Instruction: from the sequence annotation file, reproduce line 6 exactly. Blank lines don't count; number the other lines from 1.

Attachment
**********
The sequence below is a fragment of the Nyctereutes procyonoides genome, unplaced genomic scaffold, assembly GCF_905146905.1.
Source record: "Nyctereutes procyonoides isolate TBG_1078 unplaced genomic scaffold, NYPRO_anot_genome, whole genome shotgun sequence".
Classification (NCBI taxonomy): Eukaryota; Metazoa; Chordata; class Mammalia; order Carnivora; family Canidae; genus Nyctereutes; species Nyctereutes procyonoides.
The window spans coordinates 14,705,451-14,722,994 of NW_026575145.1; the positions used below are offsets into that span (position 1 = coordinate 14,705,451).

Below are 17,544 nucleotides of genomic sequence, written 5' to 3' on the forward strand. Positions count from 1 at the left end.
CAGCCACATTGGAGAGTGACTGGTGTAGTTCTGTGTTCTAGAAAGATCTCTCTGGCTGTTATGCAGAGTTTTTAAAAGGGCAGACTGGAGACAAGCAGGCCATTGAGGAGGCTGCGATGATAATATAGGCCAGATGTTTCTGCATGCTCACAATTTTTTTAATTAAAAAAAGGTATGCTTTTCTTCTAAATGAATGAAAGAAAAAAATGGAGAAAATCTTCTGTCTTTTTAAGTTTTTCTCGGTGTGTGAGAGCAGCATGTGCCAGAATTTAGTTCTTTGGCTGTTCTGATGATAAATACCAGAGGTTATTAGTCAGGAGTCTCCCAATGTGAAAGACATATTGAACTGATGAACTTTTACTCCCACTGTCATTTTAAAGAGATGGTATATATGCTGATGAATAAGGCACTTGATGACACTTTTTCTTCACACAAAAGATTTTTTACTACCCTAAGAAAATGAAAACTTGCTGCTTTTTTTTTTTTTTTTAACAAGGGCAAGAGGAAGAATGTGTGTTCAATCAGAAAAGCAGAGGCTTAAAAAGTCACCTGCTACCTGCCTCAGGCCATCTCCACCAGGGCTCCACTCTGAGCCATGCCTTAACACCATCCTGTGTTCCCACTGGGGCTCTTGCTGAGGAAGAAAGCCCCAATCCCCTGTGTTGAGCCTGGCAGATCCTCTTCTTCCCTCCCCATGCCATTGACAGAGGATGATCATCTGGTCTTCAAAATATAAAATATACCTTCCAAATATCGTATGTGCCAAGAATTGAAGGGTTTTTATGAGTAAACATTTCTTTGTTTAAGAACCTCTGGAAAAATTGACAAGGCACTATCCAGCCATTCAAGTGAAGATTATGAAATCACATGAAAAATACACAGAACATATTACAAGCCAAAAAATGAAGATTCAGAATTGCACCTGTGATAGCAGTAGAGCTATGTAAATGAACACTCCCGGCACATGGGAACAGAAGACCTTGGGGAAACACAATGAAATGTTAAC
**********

CAGCCACATTGGAGAGTGACTGGTGTAGTTCTGTGTTCTAGAAAGATCTCTCTGGCTGTTATGCAGAGTTTTTAAAAGGGCAGACTGGAGACAAGCAGGCCATTGAGGAGGCTGCGATGATAATATAGGCCAGATGTTTCTGCATGCTCACAATTTTTTTAATTAAAAAAAGGTATGCTTTTCTTCTAAATGAATGAAAGAAAAAAATGGAGAAAATCTTCTGTCTTTTTAAGTTTTTCTCGGTGTGTGAGAGCAGCATGTGCCAGAATTTAGTTCTTTGGCTGTTCTGATGATAAATACCAGAGGTTATTAGTCAGGAGTCTCCCAATGTGAAAGACATATTGAACTGATGAACTTTTACTCCCACTGTCATTTTAAAGAGATGGTATATATGCTGATGAATAAGGCACTTGATGACACTTTTTCTTCACACAAAAGATTTTTTACTACCCTAAGAAAATGAAAACTTGCTGCTTTTTTTTTTTTTTTTAACAAGGGCAAGAGGAAGAATGTGTGTTCAATCAGAAAAGCAGAGGCTTAAAAAGTCACCTGCTACCTGCCTCAGGCCATCTCCACCAGGGCTCCACTCTGAGCCATGCCTTAACACCATCCTGTGTTCCCACTGGGGCTCTTGCTGAGGAAGAAAGCCCCAATCCCCTGTGTTGAGCCTGGCAGATCCTCTTCTTCCCTCCCCATGCCATTGACAGAGGATGATCATCTGGTCTTCAAAATATAAAATATACCTTCCAAATATCGTATGTGCCAAGAATTGAAGGGTTTTTATGAGTAAACATTTCTTTGTTTAAGAACCTCTGGAAAAATTGACAAGGCACTATCCAGCCATTCAAGTGAAGATTATGAAATCACATGAAAAATACACAGAACATATTACAAGCCAAAAAATGAAGATTCAGAATTGCACCTGTGATAGCAGTAGAGCTATGTAAATGAACACTCCCGGCACATGGGAACAGAAGACCTTGGGGAAACACAATGAAATGTTAAC